DCSIMG

Future bright at Arbroath Infirmary

Waiting for Video...
 
 

Outpatient clinics are to be temporarily relocated as work at Arbroath Infirmary gets under way on April 28.

The essential building upgrades will bring the busiest outpatient unit in Angus in line with Scottish health guidance by replacing all the old cold water distribution system with steel piping.

The contract has been appointed to local Scan Building Service who are well experienced in medical and live ward situations.

Engineering and systems lead David Bennett said: “This is the best and most cost effective solution we have for the hospital and the patients. Vital services are being maintained in Angus.

“If we were to have a complete shut down we would have to find homes for all the current clinics from both floors. We would have to spend a lot more to build temporary accommodation with the cost of additional IT, power and heating.”

Coinciding with the maintenance work is a £130,000 refurbishment to the hospitals radiology room which will give higher quality images, producing clearer x-rays and a more up-to-date and accurate service to patients.

Clinical services manager with NHS Tayside Stuart Keys: “There will be some costs with relocating services such as upgrade costs at Little Cairnie and staff relocating expenses, but that is minimal.”

Cardiology and Ophthamology clinics will remain in Arbroath and will be moved to the Queen Mother Wing while work, which is expected to take 12 weeks, is going on.

Orthopaedics and Dermatology clinics will be moving to Stracathro Hospital for the duration of the works and will continue to provide the five day service.

Maternity services and the Minor Injury and Illness Unit will not be affected and will remain in Arbroath Infirmary.

Arbroath Infirmary Senior Charge Nurse, Paul McAndrew said: “Services such as the IRN Warfarin clinic will be staying locally to minimise disruption in particular to these patients.

“Little Cairnie will absorb some of the clinics in order to retain as many services as possible in Arbroath and minimise travel.”

Mr McAndrew said: “We have worked with the planners so that we haven’t had to cancel a single clinic. There is one clinic that by the nature of it we don’t see many people as they are chronic patients. The nurses in charge of this clinic will visit the patients in their homes as it’s the easiest way for them to manage their service.”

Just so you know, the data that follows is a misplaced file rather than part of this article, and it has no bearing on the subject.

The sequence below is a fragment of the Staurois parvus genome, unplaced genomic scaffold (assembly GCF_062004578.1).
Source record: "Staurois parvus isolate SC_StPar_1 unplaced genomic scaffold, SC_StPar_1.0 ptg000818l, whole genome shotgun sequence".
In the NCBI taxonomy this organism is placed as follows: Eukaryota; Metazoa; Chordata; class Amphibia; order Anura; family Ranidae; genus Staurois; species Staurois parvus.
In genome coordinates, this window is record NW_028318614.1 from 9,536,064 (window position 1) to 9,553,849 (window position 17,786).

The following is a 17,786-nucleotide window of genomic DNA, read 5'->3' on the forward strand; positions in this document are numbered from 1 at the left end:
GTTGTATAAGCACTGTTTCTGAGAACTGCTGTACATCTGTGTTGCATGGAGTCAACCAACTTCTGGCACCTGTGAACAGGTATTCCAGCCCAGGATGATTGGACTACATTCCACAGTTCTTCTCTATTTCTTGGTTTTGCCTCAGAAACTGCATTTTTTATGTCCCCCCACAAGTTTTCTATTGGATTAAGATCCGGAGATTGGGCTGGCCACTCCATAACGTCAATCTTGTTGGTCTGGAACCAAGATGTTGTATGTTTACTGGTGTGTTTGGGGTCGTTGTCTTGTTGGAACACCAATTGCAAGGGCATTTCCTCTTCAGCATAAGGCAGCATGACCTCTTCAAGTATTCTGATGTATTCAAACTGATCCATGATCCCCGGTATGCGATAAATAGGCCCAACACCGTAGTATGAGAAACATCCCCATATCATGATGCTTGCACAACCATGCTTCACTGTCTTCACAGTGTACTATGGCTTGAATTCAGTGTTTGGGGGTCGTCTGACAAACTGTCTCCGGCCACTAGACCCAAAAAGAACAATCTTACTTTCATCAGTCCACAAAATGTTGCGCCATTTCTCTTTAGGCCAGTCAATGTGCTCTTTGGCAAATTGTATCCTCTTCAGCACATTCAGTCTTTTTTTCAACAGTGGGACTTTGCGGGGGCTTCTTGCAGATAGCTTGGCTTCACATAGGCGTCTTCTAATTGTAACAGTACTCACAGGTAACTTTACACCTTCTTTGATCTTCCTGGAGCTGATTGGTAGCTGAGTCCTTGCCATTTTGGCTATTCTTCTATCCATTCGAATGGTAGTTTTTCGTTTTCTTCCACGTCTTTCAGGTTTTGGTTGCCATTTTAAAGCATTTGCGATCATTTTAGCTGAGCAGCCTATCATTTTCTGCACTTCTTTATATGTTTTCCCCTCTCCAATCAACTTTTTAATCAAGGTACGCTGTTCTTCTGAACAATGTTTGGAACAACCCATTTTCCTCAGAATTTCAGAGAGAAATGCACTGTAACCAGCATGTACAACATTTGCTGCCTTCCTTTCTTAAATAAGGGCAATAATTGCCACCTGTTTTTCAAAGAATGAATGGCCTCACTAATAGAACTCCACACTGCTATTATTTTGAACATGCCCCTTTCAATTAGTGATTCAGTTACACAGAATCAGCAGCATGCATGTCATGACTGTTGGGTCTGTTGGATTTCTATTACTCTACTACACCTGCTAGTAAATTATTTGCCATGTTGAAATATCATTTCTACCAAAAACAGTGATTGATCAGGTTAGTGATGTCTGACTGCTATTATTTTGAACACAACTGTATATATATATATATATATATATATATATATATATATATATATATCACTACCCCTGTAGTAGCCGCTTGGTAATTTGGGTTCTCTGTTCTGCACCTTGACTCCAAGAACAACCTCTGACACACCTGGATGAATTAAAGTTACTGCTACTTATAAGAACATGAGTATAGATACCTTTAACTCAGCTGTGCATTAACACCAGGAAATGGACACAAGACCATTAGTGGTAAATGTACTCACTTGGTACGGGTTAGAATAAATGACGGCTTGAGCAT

Mr Keys said: “We understand there is a downside to these essential works and that is the travel but the local bus runs a direct service from Arbroath to Stracathro Hospital and the Scottish Ambulance Service are on board to help in the same capacity as they do now.

“This will not increase waiting times and patients will not have to go outside Tayside for their services. Everything will be managed within Angus.”

There will be approximately 1,500 appointments that will need to be changed.

Mr Keys said: “All patients will be informed by letter of where to go for their outpatient appointment. Just to be absolutely certain we will also be calling patients whose appointment location will have changed to ensure a belt and braces approach and minimise any confusion.”

Surrounding consistent speculation on local hospital closures the upgraded facilities and water pipe work is a nod in the right direction.

Mr Keys Said: “People always have the worry about facilities and questions around whether they are going to close the local hospital. What I would say is this is the busiest outpatient department in Angus. There is 112 different clinics going through it. There are also a lot of doctors and specialist nurses coming out into Arbroath to provide the service locally. Upgrading the infrastructure reinforces the service and provides long term security.”

 

Comments

 
 

Back to the top of the page